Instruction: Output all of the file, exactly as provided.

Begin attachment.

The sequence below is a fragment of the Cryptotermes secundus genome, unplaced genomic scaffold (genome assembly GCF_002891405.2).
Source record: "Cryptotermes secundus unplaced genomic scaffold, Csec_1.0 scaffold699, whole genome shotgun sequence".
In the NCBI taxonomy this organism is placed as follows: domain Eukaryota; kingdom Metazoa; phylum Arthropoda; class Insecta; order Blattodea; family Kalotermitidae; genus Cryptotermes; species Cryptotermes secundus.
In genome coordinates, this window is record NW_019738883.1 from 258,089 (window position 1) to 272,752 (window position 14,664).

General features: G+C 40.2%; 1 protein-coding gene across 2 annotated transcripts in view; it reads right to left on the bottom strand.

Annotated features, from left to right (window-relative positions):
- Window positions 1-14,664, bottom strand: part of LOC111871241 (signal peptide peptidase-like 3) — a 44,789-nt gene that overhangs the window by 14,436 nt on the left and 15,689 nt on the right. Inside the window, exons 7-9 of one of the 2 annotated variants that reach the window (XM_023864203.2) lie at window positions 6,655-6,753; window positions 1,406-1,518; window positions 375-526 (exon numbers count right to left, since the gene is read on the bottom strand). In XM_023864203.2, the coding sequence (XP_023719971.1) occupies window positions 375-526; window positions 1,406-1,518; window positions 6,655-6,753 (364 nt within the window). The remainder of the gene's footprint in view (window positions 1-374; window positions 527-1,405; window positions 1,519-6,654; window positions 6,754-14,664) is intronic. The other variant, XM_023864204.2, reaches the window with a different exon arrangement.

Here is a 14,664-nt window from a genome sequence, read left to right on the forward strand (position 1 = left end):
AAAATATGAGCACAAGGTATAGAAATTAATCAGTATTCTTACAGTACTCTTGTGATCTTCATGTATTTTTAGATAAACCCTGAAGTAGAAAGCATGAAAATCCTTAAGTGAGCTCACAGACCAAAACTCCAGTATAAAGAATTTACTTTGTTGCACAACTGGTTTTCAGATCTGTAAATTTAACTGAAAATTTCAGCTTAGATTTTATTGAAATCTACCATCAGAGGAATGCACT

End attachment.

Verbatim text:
The sequence below is a fragment of the Cryptotermes secundus genome, unplaced genomic scaffold (genome assembly GCF_002891405.2).
Source record: "Cryptotermes secundus unplaced genomic scaffold, Csec_1.0 scaffold699, whole genome shotgun sequence".
In the NCBI taxonomy this organism is placed as follows: domain Eukaryota; kingdom Metazoa; phylum Arthropoda; class Insecta; order Blattodea; family Kalotermitidae; genus Cryptotermes; species Cryptotermes secundus.
In genome coordinates, this window is record NW_019738883.1 from 258,089 (window position 1) to 272,752 (window position 14,664).

General features: G+C 40.2%; 1 protein-coding gene across 2 annotated transcripts in view; it reads right to left on the bottom strand.

Annotated features, from left to right (window-relative positions):
- Window positions 1-14,664, bottom strand: part of LOC111871241 (signal peptide peptidase-like 3) — a 44,789-nt gene that overhangs the window by 14,436 nt on the left and 15,689 nt on the right. Inside the window, exons 7-9 of one of the 2 annotated variants that reach the window (XM_023864203.2) lie at window positions 6,655-6,753; window positions 1,406-1,518; window positions 375-526 (exon numbers count right to left, since the gene is read on the bottom strand). In XM_023864203.2, the coding sequence (XP_023719971.1) occupies window positions 375-526; window positions 1,406-1,518; window positions 6,655-6,753 (364 nt within the window). The remainder of the gene's footprint in view (window positions 1-374; window positions 527-1,405; window positions 1,519-6,654; window positions 6,754-14,664) is intronic. The other variant, XM_023864204.2, reaches the window with a different exon arrangement.

Here is a 14,664-nt window from a genome sequence, read left to right on the forward strand (position 1 = left end):
AAAATATGAGCACAAGGTATAGAAATTAATCAGTATTCTTACAGTACTCTTGTGATCTTCATGTATTTTTAGATAAACCCTGAAGTAGAAAGCATGAAAATCCTTAAGTGAGCTCACAGACCAAAACTCCAGTATAAAGAATTTACTTTGTTGCACAACTGGTTTTCAGATCTGTAAATTTAACTGAAAATTTCAGCTTAGATTTTATTGAAATCTACCATCAGAGGAATGCACT